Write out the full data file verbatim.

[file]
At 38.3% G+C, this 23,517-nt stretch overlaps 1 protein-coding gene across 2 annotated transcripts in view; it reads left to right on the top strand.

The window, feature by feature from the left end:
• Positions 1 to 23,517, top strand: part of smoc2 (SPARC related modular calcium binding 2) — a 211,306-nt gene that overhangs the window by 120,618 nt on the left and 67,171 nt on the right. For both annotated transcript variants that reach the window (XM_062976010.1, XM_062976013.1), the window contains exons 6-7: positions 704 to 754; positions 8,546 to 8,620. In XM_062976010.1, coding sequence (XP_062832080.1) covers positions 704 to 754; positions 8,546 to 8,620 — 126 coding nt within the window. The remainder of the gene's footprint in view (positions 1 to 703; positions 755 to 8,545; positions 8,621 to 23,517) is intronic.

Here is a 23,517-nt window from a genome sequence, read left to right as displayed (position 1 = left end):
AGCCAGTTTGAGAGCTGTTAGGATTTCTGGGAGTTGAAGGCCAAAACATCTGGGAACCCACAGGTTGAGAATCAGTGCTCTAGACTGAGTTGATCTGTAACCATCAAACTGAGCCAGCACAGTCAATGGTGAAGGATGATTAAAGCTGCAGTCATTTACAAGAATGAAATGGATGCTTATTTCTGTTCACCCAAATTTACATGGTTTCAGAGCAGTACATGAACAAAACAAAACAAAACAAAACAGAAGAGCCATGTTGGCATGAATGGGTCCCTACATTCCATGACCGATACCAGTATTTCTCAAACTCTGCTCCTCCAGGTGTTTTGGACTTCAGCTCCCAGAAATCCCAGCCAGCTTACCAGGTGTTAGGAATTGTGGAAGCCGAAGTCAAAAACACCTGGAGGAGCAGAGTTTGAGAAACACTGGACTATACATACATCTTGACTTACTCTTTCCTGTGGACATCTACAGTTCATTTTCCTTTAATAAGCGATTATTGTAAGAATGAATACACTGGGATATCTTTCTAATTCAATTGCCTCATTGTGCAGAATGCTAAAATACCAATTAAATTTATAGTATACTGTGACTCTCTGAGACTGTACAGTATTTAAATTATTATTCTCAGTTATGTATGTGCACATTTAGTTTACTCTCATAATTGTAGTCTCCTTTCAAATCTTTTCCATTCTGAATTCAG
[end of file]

At 38.3% G+C, this 23,517-nt stretch overlaps 1 protein-coding gene across 2 annotated transcripts in view; it reads left to right on the top strand.

The window, feature by feature from the left end:
• Positions 1 to 23,517, top strand: part of smoc2 (SPARC related modular calcium binding 2) — a 211,306-nt gene that overhangs the window by 120,618 nt on the left and 67,171 nt on the right. For both annotated transcript variants that reach the window (XM_062976010.1, XM_062976013.1), the window contains exons 6-7: positions 704 to 754; positions 8,546 to 8,620. In XM_062976010.1, coding sequence (XP_062832080.1) covers positions 704 to 754; positions 8,546 to 8,620 — 126 coding nt within the window. The remainder of the gene's footprint in view (positions 1 to 703; positions 755 to 8,545; positions 8,621 to 23,517) is intronic.

Here is a 23,517-nt window from a genome sequence, read left to right as displayed (position 1 = left end):
AGCCAGTTTGAGAGCTGTTAGGATTTCTGGGAGTTGAAGGCCAAAACATCTGGGAACCCACAGGTTGAGAATCAGTGCTCTAGACTGAGTTGATCTGTAACCATCAAACTGAGCCAGCACAGTCAATGGTGAAGGATGATTAAAGCTGCAGTCATTTACAAGAATGAAATGGATGCTTATTTCTGTTCACCCAAATTTACATGGTTTCAGAGCAGTACATGAACAAAACAAAACAAAACAAAACAGAAGAGCCATGTTGGCATGAATGGGTCCCTACATTCCATGACCGATACCAGTATTTCTCAAACTCTGCTCCTCCAGGTGTTTTGGACTTCAGCTCCCAGAAATCCCAGCCAGCTTACCAGGTGTTAGGAATTGTGGAAGCCGAAGTCAAAAACACCTGGAGGAGCAGAGTTTGAGAAACACTGGACTATACATACATCTTGACTTACTCTTTCCTGTGGACATCTACAGTTCATTTTCCTTTAATAAGCGATTATTGTAAGAATGAATACACTGGGATATCTTTCTAATTCAATTGCCTCATTGTGCAGAATGCTAAAATACCAATTAAATTTATAGTATACTGTGACTCTCTGAGACTGTACAGTATTTAAATTATTATTCTCAGTTATGTATGTGCACATTTAGTTTACTCTCATAATTGTAGTCTCCTTTCAAATCTTTTCCATTCTGAATTCAG